- October
Posted By : Adrian Chan
Games People Play: Transaction Satisfaction

Here’s a great and concise passage from Eric Berne on real social games:

“The solitary individual can structure time in two ways: activity and fantasy. When one is a member of a social aggregation of two or more people, there are several options for structuring time. In order of complexity, these are: (1) Rituals (2) Pastimes (3) Games (4) Intimacy and (5) Activity, which may form a matrix for any of the others. The goal of each member of the aggregation is to obtain as many satisfactions as possible from his transactions with other members. The more accessible he is, the more ‘satisfactions’ he can obtain.” — Games People Play

According to Berne, game are but a structuring of time and experience, to wit time spent in social experiences. Given that social tools and social media are the means by which many of us “spend” social time “with” others, Berne’s perspectives are interesting and provocative. According to Berne, and others in the school of Transactional Analysis, structured social interactions serve an ulterior purpose: to provide emotional “strokes” of recognition to individuals.

Indeed, these psychologists believed that social interactions are there for that purpose primarily — the staving off of an existential exclusion, by means of an emotionally inclusive recognition. Conveniently for sociologists, emotional strokes are provided tacitly and secondarily. They are not an explicit content of interactions but are handled by the very structure or organization of the transaction itself. Transactional failure, or violation of the expectations of participants engaged in some kind of familiar social pastime, would thus damage the transaction of emotional strokes.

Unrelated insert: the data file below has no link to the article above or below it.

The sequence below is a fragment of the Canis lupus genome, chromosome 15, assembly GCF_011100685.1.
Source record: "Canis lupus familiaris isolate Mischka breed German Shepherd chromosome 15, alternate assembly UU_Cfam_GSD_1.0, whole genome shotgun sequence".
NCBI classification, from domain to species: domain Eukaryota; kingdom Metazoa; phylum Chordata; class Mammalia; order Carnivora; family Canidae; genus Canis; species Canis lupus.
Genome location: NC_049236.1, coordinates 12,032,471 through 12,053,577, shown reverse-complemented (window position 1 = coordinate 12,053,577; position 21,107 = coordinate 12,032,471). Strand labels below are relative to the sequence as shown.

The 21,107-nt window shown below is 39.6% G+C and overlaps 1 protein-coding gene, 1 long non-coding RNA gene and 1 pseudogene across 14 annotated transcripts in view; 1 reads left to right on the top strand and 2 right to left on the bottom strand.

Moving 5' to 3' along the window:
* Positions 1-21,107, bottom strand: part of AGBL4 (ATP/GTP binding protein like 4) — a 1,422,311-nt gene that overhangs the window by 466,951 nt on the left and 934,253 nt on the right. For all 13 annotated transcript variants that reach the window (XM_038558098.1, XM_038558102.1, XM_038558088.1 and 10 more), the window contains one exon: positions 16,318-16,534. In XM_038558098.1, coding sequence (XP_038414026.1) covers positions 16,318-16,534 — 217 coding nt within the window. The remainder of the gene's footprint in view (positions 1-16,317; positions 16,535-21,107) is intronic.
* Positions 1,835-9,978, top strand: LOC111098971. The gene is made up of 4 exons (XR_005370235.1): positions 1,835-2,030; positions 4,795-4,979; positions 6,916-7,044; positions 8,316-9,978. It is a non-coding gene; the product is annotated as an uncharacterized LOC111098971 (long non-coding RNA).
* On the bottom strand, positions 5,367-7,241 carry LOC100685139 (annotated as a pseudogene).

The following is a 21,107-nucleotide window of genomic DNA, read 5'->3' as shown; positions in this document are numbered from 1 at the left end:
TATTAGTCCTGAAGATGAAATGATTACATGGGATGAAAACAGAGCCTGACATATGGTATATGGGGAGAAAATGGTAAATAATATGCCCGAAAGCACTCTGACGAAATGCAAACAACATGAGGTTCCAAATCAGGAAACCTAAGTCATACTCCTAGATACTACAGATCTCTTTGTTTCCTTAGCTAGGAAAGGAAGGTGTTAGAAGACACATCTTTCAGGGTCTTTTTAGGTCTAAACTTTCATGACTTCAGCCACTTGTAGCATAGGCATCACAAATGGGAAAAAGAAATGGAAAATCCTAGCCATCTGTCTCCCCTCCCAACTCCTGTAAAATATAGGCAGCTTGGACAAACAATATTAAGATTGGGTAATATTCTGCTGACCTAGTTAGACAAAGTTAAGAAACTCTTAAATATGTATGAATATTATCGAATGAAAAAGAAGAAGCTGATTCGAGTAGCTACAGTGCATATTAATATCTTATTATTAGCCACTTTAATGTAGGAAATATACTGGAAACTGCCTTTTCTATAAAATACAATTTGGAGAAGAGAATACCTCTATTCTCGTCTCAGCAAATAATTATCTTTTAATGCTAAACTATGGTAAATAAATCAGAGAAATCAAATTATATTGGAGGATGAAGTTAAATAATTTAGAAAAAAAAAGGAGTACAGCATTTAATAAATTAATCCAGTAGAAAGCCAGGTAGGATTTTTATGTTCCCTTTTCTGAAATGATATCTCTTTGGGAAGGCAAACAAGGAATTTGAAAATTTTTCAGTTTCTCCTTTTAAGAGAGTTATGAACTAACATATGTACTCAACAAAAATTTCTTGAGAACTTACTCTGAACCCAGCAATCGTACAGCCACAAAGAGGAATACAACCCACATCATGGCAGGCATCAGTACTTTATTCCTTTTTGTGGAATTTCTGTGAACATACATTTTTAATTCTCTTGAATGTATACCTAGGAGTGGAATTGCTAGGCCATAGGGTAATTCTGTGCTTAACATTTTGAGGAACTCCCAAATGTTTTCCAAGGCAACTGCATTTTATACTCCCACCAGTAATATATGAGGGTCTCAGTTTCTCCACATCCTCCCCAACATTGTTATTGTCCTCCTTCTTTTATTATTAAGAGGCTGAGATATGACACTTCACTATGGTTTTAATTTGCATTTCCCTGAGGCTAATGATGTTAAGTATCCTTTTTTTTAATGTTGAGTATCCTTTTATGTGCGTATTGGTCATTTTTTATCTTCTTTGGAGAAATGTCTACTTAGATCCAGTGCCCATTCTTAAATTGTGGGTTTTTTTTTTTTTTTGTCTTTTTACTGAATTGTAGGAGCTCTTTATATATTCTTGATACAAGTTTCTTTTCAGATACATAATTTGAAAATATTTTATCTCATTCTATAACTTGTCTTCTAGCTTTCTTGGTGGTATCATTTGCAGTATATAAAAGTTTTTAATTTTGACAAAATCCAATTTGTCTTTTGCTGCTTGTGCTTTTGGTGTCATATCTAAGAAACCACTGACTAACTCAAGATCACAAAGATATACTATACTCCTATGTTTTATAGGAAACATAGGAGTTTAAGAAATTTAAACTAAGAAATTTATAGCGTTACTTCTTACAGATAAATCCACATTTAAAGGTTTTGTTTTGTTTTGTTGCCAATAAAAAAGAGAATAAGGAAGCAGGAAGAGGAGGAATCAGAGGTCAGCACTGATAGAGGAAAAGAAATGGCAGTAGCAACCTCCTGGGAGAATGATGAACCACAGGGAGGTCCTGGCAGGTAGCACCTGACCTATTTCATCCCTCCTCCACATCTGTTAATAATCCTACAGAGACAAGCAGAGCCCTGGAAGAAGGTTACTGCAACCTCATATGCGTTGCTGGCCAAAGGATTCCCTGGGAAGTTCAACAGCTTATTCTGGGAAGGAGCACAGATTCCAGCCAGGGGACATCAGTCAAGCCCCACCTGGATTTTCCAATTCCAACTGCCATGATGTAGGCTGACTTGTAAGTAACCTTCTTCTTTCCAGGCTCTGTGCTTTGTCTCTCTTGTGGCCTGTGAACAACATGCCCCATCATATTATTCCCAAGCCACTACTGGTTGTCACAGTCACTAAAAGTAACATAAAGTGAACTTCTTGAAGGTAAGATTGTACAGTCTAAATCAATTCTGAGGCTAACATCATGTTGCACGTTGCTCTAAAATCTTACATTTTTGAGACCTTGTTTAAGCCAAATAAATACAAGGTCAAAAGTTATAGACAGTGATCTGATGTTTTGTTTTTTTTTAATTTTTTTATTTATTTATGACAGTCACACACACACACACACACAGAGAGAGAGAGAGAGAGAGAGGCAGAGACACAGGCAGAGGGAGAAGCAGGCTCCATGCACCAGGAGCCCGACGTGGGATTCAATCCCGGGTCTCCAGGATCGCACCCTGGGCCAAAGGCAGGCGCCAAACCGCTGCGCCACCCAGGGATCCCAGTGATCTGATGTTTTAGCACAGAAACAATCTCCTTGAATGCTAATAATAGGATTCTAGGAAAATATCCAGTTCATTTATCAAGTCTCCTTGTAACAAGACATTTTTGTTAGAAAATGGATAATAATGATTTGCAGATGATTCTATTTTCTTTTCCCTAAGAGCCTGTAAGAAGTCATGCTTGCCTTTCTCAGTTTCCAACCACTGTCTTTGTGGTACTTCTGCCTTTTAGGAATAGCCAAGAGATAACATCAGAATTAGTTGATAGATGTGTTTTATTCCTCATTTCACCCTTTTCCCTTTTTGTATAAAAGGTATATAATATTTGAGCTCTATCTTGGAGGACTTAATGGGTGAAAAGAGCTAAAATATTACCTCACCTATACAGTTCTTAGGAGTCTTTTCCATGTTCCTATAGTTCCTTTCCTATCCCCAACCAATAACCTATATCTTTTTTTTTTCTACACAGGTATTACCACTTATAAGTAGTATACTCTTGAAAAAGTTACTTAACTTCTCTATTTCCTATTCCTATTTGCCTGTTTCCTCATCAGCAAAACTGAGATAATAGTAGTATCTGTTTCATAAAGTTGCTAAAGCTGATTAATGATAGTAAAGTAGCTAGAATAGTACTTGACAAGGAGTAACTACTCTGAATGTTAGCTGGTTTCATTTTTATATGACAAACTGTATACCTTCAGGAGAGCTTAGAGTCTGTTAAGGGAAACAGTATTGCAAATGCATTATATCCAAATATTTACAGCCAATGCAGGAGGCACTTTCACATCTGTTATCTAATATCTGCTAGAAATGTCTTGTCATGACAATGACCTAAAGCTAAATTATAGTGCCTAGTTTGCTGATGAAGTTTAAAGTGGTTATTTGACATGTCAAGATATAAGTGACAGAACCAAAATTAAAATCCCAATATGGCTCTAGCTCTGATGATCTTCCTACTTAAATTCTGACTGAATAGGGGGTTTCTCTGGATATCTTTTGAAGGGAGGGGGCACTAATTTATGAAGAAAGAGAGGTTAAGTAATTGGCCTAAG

Correspondingly, then, the tacit provision of emotional recognition must be diminished by the technical framing of social interaction by means of social tools and media. One either supposes that some emotional strokes are obtained by proxy, possibly also vicariously (through observation and projection of others’ activities), and by fantasy. When social action or communication is completed, modified emotional strokes are created. The act — say an act as simple as a retweet — delivers emotional recognition (as well as acknowledgment of the content of the tweet, in some fashion) but without affect.

I don’t know what this implies for social integration and development in real life, and in the real world. I admit that many people simply use social tools as a supplement to their everyday interactions and surely obtain a “good” and uncomplicated amount of emotional recognition and connection from their social media use. But there is no denying that media provide an affectless, faceless, and static mode of social engagement. The nuanced and lively experience of shared facetime simply isn’t there. Surely people satisfy much of their sense of “OK” by themselves — bolstered or anchored on mediated interactions.

What this means, I don’t know. Whether it is fragile, illusory, or a perfectly fine combination of imagination and social reality — say, best understood as some kind of modern social skill of interpretation — I can’t say. Obviously, social tools are only a very small part of a person’s social interactions. But they may be a lesser or greater factor in a persons’s sense of Self, from self-worth and importance to reputation and social relevance. And insofar as those are emotionally-grounded and mediated Self Images (affective images) they are more tightly and closely coupled to the new forms of proximity, connectedness, “presence” and so on provided by social media. And this is, I believe, something new. Absence, not presence, still governs the emotional and affective dimension of social media.

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